Patrick Berry’s New York Times crossword—Amy’s write-up
This post is dedicated to my brilliant and snarky friend Julie, who is a new convert to the NYT crossword! This puzzle was kicking her ass (I mean, as much as anything intellectual will kick her ass, which is not much), and it’s not surprising because it definitely plays like a Saturday puzzle. Way too much difficult stuff—unusual words, tough clues—to feel like a typical Friday offering.
Here are the parts that felt hard to me:
- 28a. [Part of an armada], SHIP OF THE LINE. I’ve never seen this term before. “That’s not an answer at all. I believe you made that up,” says a member of my household.
- 31a. [Instructions on where to go?], HOUSE TRAINING. As in training a puppy not to pee on your floors unless there’s a thick heap of newspaper or something. Does HOUSE TRAINING include teaching a dog to hold their output till they go out for a walk?
- 50a. [Agricultural outfit], OVERALLS. As in apparel worn down on the farm. I like the clue but it wasn’t easy.
- 28d. [Conversation piece?], SOUNDBITE. Clue seems weird to me. Soundbites often come from speeches and scripted remarks and not “conversation” per se.
- 36d. [Seven ___ (Civil War battle site)], PINES. Easy if you know your Civil War sites, but I live well away from those areas.
- 20d. [Lay-by : England :: ___ : America], REST AREA. Makes perfect sense when the crossings lead you there, but “lay-by” was new to me. Also, I feel like they’re rest stops in the Midwest and not rest areas.
- 30d. [They meet at a summit], HILLSIDES. Wasn’t sure if we were talking political summits or physical ones.
- 38d. [Things that take guts?], E COLI. I don’t think you call an individual bacterium a “thing,” first of all, and I wouldn’t say that E. coli “take” one’s intestines. This erstwhile medical editor used her Scowl-o-Meter on this clue.
Then I made things harder on myself by blithely filling in POUND SHILLING in place of POUND STERLING. D’oh! That’s not Patrick’s fault.
This 64-worder is pretty dang smooth for the word count, because of course it is. Patrick made this puzzle, and that’s how he rolls. Fill I liked: artistic TRUMBO and DELOVELY, nice GNEISS and quaint GADABOUT, Hot Lips HOULIHAN, and “I GOT THIS.” DEBAR, on the other hand, is a rather blechhy bit of fill. I know it’s a legit word, but I don’t have to like it.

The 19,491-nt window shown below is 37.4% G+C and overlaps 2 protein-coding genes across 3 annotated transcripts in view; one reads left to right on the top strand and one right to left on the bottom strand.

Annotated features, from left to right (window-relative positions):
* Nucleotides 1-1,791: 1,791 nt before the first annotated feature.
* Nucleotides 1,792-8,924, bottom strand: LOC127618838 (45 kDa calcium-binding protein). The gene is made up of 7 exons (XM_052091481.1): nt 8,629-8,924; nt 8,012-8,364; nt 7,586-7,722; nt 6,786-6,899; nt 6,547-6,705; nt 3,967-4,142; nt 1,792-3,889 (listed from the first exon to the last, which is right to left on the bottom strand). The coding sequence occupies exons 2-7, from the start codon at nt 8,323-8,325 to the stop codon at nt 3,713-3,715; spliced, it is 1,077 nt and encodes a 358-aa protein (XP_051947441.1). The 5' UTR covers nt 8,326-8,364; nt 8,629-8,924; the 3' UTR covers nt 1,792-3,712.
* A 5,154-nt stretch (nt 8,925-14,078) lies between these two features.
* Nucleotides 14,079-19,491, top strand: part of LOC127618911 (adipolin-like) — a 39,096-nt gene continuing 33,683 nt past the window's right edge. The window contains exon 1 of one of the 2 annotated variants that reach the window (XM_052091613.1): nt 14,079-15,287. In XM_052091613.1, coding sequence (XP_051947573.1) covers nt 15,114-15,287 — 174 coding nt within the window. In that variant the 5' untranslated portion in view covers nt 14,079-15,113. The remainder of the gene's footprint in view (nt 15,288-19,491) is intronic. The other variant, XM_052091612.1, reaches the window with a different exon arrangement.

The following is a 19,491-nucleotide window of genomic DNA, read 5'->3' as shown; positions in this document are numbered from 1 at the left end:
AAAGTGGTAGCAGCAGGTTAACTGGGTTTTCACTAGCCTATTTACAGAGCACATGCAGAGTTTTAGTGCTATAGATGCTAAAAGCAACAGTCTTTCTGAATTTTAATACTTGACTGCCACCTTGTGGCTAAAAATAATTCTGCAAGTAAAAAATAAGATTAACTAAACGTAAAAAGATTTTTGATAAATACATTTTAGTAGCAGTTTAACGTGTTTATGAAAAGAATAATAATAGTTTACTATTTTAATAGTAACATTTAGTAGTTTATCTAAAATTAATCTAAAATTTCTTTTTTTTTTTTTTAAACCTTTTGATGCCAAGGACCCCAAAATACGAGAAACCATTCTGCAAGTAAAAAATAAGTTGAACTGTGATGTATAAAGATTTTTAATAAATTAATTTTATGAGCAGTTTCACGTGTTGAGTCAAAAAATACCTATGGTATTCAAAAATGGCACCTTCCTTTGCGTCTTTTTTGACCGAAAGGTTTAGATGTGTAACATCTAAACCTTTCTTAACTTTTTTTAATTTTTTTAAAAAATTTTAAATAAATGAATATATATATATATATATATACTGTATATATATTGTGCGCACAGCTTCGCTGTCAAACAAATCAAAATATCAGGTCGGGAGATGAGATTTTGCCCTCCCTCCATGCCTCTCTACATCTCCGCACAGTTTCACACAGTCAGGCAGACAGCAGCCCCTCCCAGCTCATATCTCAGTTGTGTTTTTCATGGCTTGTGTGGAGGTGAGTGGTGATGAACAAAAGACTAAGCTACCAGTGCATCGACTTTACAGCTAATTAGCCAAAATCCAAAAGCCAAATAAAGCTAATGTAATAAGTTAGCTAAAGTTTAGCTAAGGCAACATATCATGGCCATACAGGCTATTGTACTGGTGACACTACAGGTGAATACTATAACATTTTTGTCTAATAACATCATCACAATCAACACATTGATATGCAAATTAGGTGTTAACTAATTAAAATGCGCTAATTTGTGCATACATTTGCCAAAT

- 15a. [Sea that Homer called “wine-dark”], AEGEAN / 49a. [“She understands her business better than we do,” per Montaigne], NATURE / 6d. [Who said “I’m so mean I make medicine sick”], ALI. I hate a quote theme but love a good literary quotation or a line from a famous person.
- 23a. [Golf cart foursome], TIRES. Tiresome golfers optional.
- 27a. [Crown cover], DO-RAG. Crown = top of the head. Nice to see a DO-RAG clue that doesn’t scream “this puzzle is for white people, and black people are other.”
- 34a. [Grate catches?], HEELS. If you’re wearing high-heeled shoes with spike heels, the heels can catch in a sidewalk grate or sink into soft ground.
- 3d. [Earthworm trappers], MOLES. Anyone else picturing husky men dressed like lumberjacks, schlepping through woods like 1700s trappers, hunting worms?
Four stars from me.
Mary Lou Guizzo and Jeff Chen’s Chronicle of Higher Evolution crossword, “Evolutionary Ladder” — pannonica’s write-up
Uh-oh. I’m going to take a variety of issues with this crossword. Not in the construction or general content, but in the theme—both idea and execution.
Generally speaking my complaints involve the perpetuation of long-abandoned misconceptions about the process and nature of biological evolution.
First, reportage of the theme: 51a [With 54 Across, what each successive trio of circled letters might be called] A STEP IN THE RIGHT | DIRECTION. Stacked!